There should be an initial rule begun for you. Notice that the Type and Port range are already set to match your database settings. Now we need to allow a range of IP addresses. Configure this according to your needs. In my case, I’ll be working with online students. And since the database will not contain sensitive data, I’ll simply pull down the box under Source and select “Anywhere,” to allow traffic from any IP address.Once that’s been selected, I then see the result as two rules, allowing a full range of IP address options:
Click Save rules!
Connecting to the Database
After creating the database, you can connect to the database using an application or database management package. You’ll simply need a few key items of information. These were supplied when you first created the database. The items include:
Endpoint (aka host or hostname)
If you need to recover these later, you can do so by selecting the database from the RDS database list, and then looking under the two tabs: Connectivity & security, and Configuration.
The Endpoint (aka host or hostname) and Port can be found under the database Connectivity & Security details:
The DB name and Master username can be found under the Configuration tab:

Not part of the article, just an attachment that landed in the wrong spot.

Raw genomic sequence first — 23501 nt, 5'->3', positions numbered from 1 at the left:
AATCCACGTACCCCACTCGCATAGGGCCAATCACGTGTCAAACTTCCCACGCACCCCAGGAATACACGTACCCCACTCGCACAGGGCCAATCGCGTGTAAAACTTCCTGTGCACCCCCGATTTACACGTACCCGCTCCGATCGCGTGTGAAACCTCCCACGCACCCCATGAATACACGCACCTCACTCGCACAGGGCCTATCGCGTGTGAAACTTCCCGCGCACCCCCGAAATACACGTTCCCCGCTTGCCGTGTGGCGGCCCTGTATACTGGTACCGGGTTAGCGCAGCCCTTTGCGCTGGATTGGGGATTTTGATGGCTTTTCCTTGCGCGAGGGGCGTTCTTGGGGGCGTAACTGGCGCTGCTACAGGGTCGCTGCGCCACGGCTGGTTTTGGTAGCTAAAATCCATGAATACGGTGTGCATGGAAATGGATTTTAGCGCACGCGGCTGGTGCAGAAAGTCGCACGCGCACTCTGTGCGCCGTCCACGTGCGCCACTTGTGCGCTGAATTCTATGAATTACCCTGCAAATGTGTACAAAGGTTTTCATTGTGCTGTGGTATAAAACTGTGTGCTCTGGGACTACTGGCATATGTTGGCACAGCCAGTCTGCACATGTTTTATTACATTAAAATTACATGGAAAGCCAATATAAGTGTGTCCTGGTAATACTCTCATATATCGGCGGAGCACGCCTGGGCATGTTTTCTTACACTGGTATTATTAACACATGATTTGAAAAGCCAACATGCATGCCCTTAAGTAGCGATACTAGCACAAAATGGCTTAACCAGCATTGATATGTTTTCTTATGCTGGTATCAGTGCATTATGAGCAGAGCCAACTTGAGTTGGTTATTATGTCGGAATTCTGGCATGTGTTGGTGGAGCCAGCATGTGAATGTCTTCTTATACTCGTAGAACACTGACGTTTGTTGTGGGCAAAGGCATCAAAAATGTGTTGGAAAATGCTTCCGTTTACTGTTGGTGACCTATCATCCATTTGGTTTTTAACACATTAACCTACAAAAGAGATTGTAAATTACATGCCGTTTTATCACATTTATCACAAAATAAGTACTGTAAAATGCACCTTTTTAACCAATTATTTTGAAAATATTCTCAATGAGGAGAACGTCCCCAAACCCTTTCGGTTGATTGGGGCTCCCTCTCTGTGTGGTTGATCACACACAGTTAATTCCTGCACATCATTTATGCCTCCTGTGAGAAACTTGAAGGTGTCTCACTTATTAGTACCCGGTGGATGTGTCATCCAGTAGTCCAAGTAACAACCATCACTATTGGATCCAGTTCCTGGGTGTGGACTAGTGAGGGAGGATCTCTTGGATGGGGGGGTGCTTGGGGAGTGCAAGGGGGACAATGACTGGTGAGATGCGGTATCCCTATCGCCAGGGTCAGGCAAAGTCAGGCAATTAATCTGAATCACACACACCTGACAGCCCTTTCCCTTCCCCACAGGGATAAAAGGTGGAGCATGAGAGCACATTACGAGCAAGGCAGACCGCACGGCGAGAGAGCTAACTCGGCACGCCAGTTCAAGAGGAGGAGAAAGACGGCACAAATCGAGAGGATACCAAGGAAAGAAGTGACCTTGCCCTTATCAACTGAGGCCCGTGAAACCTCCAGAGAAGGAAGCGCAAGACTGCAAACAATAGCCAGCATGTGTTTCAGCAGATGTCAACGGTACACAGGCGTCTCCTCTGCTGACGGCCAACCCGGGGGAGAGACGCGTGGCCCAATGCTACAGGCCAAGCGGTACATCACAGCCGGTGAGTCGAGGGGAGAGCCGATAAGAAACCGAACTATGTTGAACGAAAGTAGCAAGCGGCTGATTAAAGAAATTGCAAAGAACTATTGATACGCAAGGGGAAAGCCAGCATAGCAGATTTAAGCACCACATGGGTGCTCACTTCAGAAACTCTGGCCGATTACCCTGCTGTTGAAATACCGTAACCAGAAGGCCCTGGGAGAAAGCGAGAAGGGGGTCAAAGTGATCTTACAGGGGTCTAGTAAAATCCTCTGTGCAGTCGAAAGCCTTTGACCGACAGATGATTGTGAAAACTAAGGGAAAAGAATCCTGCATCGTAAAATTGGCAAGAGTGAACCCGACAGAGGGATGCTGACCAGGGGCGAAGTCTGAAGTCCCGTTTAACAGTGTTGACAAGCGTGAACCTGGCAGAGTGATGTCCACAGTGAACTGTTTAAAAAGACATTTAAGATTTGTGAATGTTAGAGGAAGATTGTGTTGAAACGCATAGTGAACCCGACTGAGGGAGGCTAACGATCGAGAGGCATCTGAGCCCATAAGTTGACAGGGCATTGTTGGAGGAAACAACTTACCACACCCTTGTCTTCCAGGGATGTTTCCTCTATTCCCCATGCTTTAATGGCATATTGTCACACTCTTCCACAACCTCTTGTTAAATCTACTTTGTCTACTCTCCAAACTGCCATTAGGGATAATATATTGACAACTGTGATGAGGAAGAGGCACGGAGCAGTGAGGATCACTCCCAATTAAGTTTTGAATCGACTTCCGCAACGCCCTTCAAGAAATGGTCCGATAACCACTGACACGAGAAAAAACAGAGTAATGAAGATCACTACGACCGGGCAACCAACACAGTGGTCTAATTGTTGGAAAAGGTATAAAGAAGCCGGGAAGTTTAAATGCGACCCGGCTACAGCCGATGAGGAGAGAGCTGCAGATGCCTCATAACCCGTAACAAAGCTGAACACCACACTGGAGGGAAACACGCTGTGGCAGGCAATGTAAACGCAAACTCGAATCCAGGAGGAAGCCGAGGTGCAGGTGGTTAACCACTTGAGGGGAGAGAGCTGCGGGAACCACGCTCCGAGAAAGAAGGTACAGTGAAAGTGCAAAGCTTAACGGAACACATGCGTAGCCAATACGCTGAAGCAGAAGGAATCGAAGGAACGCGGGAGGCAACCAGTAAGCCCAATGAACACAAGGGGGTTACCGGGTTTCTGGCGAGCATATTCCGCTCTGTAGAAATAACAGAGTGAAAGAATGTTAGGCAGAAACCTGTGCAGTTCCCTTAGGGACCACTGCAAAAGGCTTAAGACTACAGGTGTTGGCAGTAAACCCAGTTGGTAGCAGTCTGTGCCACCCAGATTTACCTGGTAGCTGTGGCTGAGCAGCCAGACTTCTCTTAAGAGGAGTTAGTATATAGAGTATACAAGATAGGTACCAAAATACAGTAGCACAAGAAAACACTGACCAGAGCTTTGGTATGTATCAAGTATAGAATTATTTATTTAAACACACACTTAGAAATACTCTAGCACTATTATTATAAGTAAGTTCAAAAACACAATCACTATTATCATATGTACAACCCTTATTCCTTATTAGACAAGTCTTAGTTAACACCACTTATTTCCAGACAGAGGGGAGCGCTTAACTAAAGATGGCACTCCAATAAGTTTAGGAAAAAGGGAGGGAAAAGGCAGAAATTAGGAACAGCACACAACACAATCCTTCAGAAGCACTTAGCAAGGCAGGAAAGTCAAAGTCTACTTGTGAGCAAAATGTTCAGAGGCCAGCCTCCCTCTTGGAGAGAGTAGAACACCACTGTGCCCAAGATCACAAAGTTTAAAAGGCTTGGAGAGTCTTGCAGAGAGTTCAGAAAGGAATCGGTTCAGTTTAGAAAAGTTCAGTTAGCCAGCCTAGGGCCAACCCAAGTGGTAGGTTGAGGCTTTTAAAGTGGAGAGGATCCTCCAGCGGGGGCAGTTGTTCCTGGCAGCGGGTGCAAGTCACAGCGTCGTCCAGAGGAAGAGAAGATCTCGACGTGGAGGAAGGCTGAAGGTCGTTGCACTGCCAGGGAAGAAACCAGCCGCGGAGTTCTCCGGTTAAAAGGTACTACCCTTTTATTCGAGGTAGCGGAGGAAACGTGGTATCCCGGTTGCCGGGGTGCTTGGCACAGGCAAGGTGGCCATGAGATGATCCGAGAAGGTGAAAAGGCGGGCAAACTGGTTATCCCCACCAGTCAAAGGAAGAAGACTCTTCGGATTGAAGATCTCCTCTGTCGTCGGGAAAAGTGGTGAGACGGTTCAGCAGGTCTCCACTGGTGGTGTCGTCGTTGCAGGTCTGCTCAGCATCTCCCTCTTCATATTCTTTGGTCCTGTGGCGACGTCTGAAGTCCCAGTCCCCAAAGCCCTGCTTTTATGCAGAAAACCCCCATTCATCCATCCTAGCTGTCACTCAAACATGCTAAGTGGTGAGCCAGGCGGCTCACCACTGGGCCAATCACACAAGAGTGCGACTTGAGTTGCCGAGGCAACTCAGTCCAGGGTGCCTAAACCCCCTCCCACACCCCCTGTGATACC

As for the user password, you will hopefully have recorded or remembered it!
Those provide the essential credentials you’ll need to connect to the database.
In the next section, I’ll illustrate using these credentials to connect to the database, create a table, insert records, and query the table using Python.
Interacting with the Database Using Python
Python provides modules for connecting to any number of database engines. Since I selected a PostgreSQL engine, I’ll be using the psycopg2 module to interact with it. (For a MySQL database, you can use pymysql. And so on …)
If the module is not currently installed on your system, you’ll need to install it. In Python, this may be done easily using pip or conda:
# Start the cursor to enable SQL operations cur = conn.cursor()
# Create a table cur.execute("CREATE TABLE test1 (id serial PRIMARY KEY, num integer, data varchar);")
# Insert a record cur.execute("INSERT INTO test1 (num, data) VALUES (%s, %s)", (101, "abcdefg"))
# Query the table cur.execute("SELECT * FROM test1;")
# Output the query results cur.fetchall()
# Commit the changes conn.commit()
# Close the connection conn.close()
That’s it! Your database is ready to roll.
AWS Educate provides a fantastic opportunity to equip students with cloud resources. In fact, it’s worth pointing out that both educators and students can follow these steps. If a professor should want students to create their own cloud databases for their projects, the above steps will serve them just as well.
I hope this resource proves helpful. Please comment with feedback, suggestions, and recommendations!